Pronounced: os-tee-oh-GEN-a-sis im-per-FEK-ta
Osteogenesis imperfecta (OI) is a genetic problem of the bones. The most common effect is weakened bones that break easily. There are at least eight types of OI. Some are mild with no obvious signs, while others are more severe. Treatment plans may also be designed according to the type of OI.
OI is caused by a problem in:
A family history of OI may increase your risk of certain types. There are no known risk factors for most types of OI.
In the four most common types of OI, symptoms may include:
Your doctor will ask about your symptoms and medical history. A physical exam will be done. OI may be diagnosed based on your history of fractures or appearance alone. Your doctor may order tests to confirm the diagnosis. To examine the bones your doctor may order:
Your doctor may also want to do genetic testing. This can help determine the type of OI. Genetic testing can be done through a blood, saliva, or skin biopsy.
If you are pregnant and have a family history of OI your doctor may do:
There is presently no cure for OI. You and your medical team will create a plan to help you manage OI. In general treatment is directed toward:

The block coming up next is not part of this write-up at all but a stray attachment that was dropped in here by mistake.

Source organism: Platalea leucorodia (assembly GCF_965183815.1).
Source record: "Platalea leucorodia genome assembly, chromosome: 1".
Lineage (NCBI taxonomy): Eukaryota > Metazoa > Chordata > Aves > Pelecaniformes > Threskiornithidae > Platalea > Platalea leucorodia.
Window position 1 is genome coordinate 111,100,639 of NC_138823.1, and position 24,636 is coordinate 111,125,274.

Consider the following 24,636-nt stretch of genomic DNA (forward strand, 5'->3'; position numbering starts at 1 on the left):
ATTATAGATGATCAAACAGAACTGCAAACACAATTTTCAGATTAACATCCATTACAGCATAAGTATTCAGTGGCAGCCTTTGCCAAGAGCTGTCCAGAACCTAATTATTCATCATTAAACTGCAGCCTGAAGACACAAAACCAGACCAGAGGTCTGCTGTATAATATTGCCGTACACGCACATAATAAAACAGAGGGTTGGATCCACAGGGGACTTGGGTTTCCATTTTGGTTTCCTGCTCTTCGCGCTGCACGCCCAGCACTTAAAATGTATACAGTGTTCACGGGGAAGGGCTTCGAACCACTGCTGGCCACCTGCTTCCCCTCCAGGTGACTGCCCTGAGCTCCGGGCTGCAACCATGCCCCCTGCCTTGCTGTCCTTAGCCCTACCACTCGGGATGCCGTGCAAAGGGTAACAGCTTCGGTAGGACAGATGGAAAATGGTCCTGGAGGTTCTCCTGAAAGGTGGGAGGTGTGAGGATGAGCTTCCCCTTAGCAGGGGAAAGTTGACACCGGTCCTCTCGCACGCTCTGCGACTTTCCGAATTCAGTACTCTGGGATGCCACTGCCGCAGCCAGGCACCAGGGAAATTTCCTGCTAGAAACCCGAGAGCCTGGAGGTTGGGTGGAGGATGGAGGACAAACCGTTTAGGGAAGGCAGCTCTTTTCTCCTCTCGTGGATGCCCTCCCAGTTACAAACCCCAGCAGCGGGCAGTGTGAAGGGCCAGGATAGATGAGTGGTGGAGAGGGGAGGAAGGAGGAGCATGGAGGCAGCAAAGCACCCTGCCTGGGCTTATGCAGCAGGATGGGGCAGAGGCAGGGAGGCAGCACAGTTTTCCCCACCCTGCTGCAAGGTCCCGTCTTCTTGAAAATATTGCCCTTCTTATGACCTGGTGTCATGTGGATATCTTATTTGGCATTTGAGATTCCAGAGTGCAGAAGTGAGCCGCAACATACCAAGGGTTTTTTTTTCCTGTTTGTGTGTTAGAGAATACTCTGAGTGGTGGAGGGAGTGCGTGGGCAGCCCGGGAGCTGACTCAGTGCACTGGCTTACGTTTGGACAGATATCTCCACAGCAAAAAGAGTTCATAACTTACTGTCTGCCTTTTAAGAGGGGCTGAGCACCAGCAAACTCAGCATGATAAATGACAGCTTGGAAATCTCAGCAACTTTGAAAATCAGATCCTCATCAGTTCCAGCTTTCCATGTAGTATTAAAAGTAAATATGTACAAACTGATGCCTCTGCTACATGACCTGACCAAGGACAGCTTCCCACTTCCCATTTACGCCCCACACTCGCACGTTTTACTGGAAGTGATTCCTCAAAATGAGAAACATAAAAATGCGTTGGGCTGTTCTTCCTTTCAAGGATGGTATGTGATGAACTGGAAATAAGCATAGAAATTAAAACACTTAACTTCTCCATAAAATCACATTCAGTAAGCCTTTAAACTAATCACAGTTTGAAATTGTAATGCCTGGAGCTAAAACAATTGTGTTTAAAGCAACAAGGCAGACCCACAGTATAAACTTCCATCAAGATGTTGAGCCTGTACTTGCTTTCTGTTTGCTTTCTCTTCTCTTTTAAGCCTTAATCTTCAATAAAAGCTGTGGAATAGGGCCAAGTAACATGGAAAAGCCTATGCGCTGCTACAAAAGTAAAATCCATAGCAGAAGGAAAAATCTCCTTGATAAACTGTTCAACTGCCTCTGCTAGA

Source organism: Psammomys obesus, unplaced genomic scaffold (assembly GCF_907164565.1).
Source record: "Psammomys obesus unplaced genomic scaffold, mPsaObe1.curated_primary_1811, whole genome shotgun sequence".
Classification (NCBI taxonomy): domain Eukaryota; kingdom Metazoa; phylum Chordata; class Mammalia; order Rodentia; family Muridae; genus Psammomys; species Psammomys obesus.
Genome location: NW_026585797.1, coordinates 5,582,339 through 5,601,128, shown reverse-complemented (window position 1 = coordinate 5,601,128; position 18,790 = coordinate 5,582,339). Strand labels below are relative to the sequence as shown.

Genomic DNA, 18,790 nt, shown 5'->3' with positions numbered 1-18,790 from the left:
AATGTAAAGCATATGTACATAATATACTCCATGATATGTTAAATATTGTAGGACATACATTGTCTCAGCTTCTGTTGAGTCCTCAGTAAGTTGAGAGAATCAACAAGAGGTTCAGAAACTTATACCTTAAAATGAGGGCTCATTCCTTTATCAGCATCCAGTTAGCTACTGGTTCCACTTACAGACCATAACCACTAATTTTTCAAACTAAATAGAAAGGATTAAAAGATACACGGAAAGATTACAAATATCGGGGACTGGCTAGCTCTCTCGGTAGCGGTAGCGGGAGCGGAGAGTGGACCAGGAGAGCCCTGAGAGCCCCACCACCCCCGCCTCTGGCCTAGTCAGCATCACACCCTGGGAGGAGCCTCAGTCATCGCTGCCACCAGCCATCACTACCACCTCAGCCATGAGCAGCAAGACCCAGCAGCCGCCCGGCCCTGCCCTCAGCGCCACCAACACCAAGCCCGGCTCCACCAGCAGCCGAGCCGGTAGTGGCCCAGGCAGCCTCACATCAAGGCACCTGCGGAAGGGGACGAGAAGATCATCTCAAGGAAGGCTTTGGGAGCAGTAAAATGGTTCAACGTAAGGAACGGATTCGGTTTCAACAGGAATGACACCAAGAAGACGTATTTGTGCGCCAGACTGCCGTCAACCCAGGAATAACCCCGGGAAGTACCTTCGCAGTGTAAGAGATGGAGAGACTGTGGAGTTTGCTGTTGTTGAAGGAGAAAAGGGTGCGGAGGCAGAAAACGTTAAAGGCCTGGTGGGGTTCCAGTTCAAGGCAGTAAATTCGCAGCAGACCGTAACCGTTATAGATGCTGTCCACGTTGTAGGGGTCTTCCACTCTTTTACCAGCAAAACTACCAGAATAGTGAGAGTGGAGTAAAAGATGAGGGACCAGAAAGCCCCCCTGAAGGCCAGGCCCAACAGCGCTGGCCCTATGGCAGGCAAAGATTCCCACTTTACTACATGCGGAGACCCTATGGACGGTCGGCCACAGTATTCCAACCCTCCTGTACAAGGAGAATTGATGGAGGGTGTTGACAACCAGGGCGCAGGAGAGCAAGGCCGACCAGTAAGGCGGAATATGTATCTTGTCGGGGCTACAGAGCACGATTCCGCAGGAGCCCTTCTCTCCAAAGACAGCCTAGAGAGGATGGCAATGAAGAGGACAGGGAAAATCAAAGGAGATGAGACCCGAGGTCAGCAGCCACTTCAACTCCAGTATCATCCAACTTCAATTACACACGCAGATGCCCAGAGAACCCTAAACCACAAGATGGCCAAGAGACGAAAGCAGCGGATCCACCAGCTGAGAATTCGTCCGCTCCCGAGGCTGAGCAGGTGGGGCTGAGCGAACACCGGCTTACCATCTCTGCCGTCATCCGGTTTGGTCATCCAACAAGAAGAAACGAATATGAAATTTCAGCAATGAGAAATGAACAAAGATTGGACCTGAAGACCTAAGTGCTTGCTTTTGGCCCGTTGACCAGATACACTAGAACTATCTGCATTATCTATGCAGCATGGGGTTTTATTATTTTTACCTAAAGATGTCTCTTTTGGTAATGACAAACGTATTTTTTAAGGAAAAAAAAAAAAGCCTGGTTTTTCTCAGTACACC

Some supportive treatment options include:
Problems related to OI, such as fractures, can be reduced or prevented by a healthy lifestyle. This should include:
OI is caused by a genetic defect. There is no known way to prevent it.
Genetic counseling may be useful if you are planning on having a child and you have OI or a family history of OI. The counselor can let you know the risk your child may have of developing OI.
NIH Osteoporosis and Related Bone Diseases—National Resource Center
Osteogenesis Imperfecta Foundation
Canadian Orthopaedic Foundation
The Hospital for Sick Children
Osteogenesis imperfecta. EBSCO DynaMed website. Available at: https://dynamed.ebscohost.com/about/about-us . Updated March 29, 2012. Accessed December 27, 2012.
Osteogenesis imperfecta. Osteogenesis Imperfecta Foundation website. Available at: http://www.oif.org/site/PageServer?pagename=AOI_Types . Accessed December 27, 2012.
Chevrel G, Meunier PJ. Osteogenesis imperfecta: lifelong management is imperative and feasible. Joint Bone Spine . 2001;68:125-129.
Kleigman RM, Behrman RE, Jenson HB, Stanton BF, eds. Nelson Textbook of Pediatrics. 18th ed. Philadelphia, PA: Saunders; 2007.
Last reviewed November 2012 by Michael Woods, MD
Last Updated: 11/26/2012